Branly talk and DVD/Video for October
Kinship Computing and Complexity: Cohesion, Class and Community
P-systems are models of the empirical elementary relations of marriage and parentage in kinship networks that, to capture the general principles and empirical diversity of human kinship, use the formal representation of graphs embedded within the nodes of other graphs. These include descent nodes that embed descent-group members at various fractal levels in a tree of descent, the reproductive units or marriage nodes that encapsulate couples and the nuclear families that arise from them, and the easily demarcatable units of structural endogamy created by marital relinking. The connections between the nodes at the outer level such as marriage nodes in a P-system are especially useful in the analysis of marriage and descent, while at inner level we can describe how individuals are embedded in the kinship structure.
As shown in White and Johansen's (2006) ethnographic case study, P-system network formalisms capture not only nomographic conceptual distinctions, as between Lévi-Strauss (1949) in the theory of marriage alliance, Murdock (1949) in the extensionist theory of kinship, or Bourdieu (1977) and Harrison White (2008) in the theory of embedded social practices, but also the contrastive ideographic perspectives of different kin systems. Painstakingly concrete but formalized mathematically, P-systems, notably P-graphs and Tipp-graphs, provide a means to study how discrete changes occur over time in the elements and relational patterns of kinship systems. P-systems synthesize key elements of many different theoretical approaches, including those of complex systems, rather than endorsing favored theories. This talk presents examples of the network analyses of empirical kinship networks and what they can show us in terms of general social theory.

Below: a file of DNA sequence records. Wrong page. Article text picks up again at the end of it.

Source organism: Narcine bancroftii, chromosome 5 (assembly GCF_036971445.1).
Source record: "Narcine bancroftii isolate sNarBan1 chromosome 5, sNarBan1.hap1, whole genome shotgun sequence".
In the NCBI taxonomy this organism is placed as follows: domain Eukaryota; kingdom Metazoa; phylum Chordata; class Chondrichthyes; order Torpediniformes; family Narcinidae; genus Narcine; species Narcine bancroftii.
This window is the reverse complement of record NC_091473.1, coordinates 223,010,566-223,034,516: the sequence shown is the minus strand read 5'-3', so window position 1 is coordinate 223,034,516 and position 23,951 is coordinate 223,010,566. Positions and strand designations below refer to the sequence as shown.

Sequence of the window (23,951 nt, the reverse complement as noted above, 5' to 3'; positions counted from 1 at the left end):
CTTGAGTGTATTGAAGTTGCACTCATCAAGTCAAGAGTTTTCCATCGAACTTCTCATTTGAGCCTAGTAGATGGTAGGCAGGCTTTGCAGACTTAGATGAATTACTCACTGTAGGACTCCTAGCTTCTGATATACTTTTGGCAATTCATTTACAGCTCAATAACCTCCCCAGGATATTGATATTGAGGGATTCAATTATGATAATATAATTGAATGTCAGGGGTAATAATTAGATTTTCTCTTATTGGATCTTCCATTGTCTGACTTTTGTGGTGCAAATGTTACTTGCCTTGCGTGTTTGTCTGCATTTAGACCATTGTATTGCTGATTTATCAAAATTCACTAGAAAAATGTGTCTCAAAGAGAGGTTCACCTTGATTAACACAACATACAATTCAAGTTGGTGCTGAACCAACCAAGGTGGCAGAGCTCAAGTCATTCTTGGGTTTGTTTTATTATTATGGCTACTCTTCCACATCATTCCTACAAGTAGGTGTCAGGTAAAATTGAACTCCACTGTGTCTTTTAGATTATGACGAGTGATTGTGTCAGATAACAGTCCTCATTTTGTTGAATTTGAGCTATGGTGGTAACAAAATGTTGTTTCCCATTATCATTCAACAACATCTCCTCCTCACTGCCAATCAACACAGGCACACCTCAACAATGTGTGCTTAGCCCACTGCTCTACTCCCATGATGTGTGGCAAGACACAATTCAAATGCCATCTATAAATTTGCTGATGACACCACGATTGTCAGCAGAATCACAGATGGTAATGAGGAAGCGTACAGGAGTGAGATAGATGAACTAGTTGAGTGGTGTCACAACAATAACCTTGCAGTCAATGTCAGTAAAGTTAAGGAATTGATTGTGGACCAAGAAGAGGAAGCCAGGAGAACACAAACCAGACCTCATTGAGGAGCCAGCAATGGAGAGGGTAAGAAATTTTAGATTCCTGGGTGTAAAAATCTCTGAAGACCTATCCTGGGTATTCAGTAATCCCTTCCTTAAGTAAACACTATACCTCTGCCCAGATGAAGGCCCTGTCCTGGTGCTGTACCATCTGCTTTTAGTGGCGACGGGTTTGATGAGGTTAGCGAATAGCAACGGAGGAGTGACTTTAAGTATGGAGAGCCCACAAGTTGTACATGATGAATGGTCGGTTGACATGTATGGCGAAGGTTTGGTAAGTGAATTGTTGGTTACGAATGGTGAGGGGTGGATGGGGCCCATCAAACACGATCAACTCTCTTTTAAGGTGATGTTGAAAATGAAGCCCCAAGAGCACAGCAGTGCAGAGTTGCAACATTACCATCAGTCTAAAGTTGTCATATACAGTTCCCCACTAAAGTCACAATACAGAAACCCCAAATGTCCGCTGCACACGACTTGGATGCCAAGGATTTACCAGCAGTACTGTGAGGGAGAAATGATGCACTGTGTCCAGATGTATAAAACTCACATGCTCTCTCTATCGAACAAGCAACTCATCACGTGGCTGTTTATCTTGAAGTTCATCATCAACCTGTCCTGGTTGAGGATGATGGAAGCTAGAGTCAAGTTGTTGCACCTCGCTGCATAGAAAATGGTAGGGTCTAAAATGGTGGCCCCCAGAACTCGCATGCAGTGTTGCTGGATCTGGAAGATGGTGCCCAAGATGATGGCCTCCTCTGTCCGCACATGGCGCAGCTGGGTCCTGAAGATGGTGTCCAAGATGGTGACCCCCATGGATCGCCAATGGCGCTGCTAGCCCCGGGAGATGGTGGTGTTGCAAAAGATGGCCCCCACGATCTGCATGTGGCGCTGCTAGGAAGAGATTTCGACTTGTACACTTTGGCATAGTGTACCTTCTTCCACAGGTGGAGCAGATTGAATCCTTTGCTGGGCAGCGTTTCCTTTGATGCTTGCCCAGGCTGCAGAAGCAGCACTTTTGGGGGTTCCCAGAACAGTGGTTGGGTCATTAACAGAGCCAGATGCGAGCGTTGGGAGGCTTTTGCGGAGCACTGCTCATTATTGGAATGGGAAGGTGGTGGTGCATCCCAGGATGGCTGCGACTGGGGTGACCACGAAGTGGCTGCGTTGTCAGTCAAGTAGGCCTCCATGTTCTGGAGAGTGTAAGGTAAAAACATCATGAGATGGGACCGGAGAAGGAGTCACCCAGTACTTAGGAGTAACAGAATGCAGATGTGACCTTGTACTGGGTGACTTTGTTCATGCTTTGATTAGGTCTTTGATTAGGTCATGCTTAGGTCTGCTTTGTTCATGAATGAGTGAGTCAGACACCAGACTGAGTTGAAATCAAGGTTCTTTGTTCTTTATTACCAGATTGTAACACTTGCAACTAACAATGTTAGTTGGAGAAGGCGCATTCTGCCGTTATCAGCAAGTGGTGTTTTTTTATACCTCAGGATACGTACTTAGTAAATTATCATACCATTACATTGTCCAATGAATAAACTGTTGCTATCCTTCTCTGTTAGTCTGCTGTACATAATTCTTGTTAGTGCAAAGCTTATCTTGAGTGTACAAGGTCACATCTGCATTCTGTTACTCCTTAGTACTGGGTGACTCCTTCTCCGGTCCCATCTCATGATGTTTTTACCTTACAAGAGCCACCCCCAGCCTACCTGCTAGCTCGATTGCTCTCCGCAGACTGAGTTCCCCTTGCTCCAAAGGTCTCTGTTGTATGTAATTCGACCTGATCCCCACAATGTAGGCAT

Within the field of kinship computing, P-systems (Harary and White 2001) incorporate and generalize the P-graph kinship network analysis of White and Jorion (1992) which traces back to a number of Parisian precursors (Weil, Guilbaud, ...). Kinship computing has contributed a wide range of substantive contributions that are reviewed here. White and Houseman (
Bourdieu P. 1977 Outline of a Theory of Practice. // Harary F, and White D. 2001 P-Systems: A Structural Model for Kinship Studies. Connections // Lévi-Strauss C. 1949 Elementary Structures of Kinship. // Murdock G. 1949 Social Structure. // White D. and Houseman 2002 The Navigability of Strong Ties: Small Worlds, Tie Strength and Network Topology Complexity // White D. and Johansen 2006. Network Analysis and Ethnographic Problems. // White D. and Jorion 1992. Representing and Analyzing Kinship: A network approach. Current Anthropology // White H. 2008 (2nd Edition) Identity and Control: How Social Formations Occur.
graphs embedded within the nodes of other graphs
- Marriage structure: e.g., the "motif" nodes of Tipp for marriage types, which point to subsets of nodes involved in relinking marriages.
- Descent structure: e.g., nodes for lineages and sublineages
segregation of higher level descent and marriage structure from nuclear family structure
and lineage/sublineage fractality are among the other kinds of graph embeddedness captured by P-systems.